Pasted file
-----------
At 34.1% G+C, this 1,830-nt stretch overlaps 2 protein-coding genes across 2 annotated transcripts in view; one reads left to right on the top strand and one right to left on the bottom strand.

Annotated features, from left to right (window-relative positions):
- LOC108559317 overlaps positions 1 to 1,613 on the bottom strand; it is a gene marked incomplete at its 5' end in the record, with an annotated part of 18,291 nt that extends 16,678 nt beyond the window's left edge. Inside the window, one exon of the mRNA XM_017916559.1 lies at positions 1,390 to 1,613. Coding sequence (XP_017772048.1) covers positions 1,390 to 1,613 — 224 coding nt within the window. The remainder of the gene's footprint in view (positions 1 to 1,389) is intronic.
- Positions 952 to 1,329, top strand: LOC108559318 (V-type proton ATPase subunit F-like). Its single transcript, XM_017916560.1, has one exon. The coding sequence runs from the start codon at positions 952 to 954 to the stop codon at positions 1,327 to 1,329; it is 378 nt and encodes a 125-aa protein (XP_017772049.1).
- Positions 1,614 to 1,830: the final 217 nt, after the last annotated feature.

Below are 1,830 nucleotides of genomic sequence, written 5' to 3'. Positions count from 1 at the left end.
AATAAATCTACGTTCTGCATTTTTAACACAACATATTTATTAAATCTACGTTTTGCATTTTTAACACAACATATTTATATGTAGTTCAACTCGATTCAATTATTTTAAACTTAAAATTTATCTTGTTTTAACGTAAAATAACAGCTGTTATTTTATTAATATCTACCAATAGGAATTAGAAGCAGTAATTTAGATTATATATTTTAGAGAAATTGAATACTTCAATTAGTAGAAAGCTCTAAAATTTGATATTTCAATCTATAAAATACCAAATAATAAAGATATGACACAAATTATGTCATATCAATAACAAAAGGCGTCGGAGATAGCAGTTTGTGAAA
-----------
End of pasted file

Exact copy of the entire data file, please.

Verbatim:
At 34.1% G+C, this 1,830-nt stretch overlaps 2 protein-coding genes across 2 annotated transcripts in view; one reads left to right on the top strand and one right to left on the bottom strand.

Annotated features, from left to right (window-relative positions):
- LOC108559317 overlaps positions 1 to 1,613 on the bottom strand; it is a gene marked incomplete at its 5' end in the record, with an annotated part of 18,291 nt that extends 16,678 nt beyond the window's left edge. Inside the window, one exon of the mRNA XM_017916559.1 lies at positions 1,390 to 1,613. Coding sequence (XP_017772048.1) covers positions 1,390 to 1,613 — 224 coding nt within the window. The remainder of the gene's footprint in view (positions 1 to 1,389) is intronic.
- Positions 952 to 1,329, top strand: LOC108559318 (V-type proton ATPase subunit F-like). Its single transcript, XM_017916560.1, has one exon. The coding sequence runs from the start codon at positions 952 to 954 to the stop codon at positions 1,327 to 1,329; it is 378 nt and encodes a 125-aa protein (XP_017772049.1).
- Positions 1,614 to 1,830: the final 217 nt, after the last annotated feature.

Below are 1,830 nucleotides of genomic sequence, written 5' to 3'. Positions count from 1 at the left end.
AATAAATCTACGTTCTGCATTTTTAACACAACATATTTATTAAATCTACGTTTTGCATTTTTAACACAACATATTTATATGTAGTTCAACTCGATTCAATTATTTTAAACTTAAAATTTATCTTGTTTTAACGTAAAATAACAGCTGTTATTTTATTAATATCTACCAATAGGAATTAGAAGCAGTAATTTAGATTATATATTTTAGAGAAATTGAATACTTCAATTAGTAGAAAGCTCTAAAATTTGATATTTCAATCTATAAAATACCAAATAATAAAGATATGACACAAATTATGTCATATCAATAACAAAAGGCGTCGGAGATAGCAGTTTGTGAAA